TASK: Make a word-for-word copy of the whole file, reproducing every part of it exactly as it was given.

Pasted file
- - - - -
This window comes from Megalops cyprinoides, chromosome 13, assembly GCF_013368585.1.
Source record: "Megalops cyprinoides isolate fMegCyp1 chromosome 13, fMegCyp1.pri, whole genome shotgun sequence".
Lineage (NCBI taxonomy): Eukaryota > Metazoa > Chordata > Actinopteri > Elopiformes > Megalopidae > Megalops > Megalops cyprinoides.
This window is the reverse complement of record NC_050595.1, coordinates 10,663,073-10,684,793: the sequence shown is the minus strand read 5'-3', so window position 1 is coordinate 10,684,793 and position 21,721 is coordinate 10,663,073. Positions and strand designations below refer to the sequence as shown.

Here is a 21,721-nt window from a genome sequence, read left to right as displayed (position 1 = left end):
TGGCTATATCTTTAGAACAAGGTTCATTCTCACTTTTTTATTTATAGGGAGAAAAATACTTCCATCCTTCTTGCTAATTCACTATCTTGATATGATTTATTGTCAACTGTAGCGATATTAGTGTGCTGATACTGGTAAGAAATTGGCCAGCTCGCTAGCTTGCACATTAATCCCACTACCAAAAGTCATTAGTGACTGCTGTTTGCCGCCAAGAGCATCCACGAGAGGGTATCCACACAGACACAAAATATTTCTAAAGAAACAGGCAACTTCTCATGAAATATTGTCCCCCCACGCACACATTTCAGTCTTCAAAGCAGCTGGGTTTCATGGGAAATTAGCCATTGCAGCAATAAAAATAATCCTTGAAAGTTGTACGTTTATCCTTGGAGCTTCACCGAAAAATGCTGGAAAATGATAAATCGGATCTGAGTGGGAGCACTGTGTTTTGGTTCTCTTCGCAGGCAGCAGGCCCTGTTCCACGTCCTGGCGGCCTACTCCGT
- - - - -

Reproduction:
This window comes from Megalops cyprinoides, chromosome 13, assembly GCF_013368585.1.
Source record: "Megalops cyprinoides isolate fMegCyp1 chromosome 13, fMegCyp1.pri, whole genome shotgun sequence".
Lineage (NCBI taxonomy): Eukaryota > Metazoa > Chordata > Actinopteri > Elopiformes > Megalopidae > Megalops > Megalops cyprinoides.
This window is the reverse complement of record NC_050595.1, coordinates 10,663,073-10,684,793: the sequence shown is the minus strand read 5'-3', so window position 1 is coordinate 10,684,793 and position 21,721 is coordinate 10,663,073. Positions and strand designations below refer to the sequence as shown.

Here is a 21,721-nt window from a genome sequence, read left to right as displayed (position 1 = left end):
TGGCTATATCTTTAGAACAAGGTTCATTCTCACTTTTTTATTTATAGGGAGAAAAATACTTCCATCCTTCTTGCTAATTCACTATCTTGATATGATTTATTGTCAACTGTAGCGATATTAGTGTGCTGATACTGGTAAGAAATTGGCCAGCTCGCTAGCTTGCACATTAATCCCACTACCAAAAGTCATTAGTGACTGCTGTTTGCCGCCAAGAGCATCCACGAGAGGGTATCCACACAGACACAAAATATTTCTAAAGAAACAGGCAACTTCTCATGAAATATTGTCCCCCCACGCACACATTTCAGTCTTCAAAGCAGCTGGGTTTCATGGGAAATTAGCCATTGCAGCAATAAAAATAATCCTTGAAAGTTGTACGTTTATCCTTGGAGCTTCACCGAAAAATGCTGGAAAATGATAAATCGGATCTGAGTGGGAGCACTGTGTTTTGGTTCTCTTCGCAGGCAGCAGGCCCTGTTCCACGTCCTGGCGGCCTACTCCGT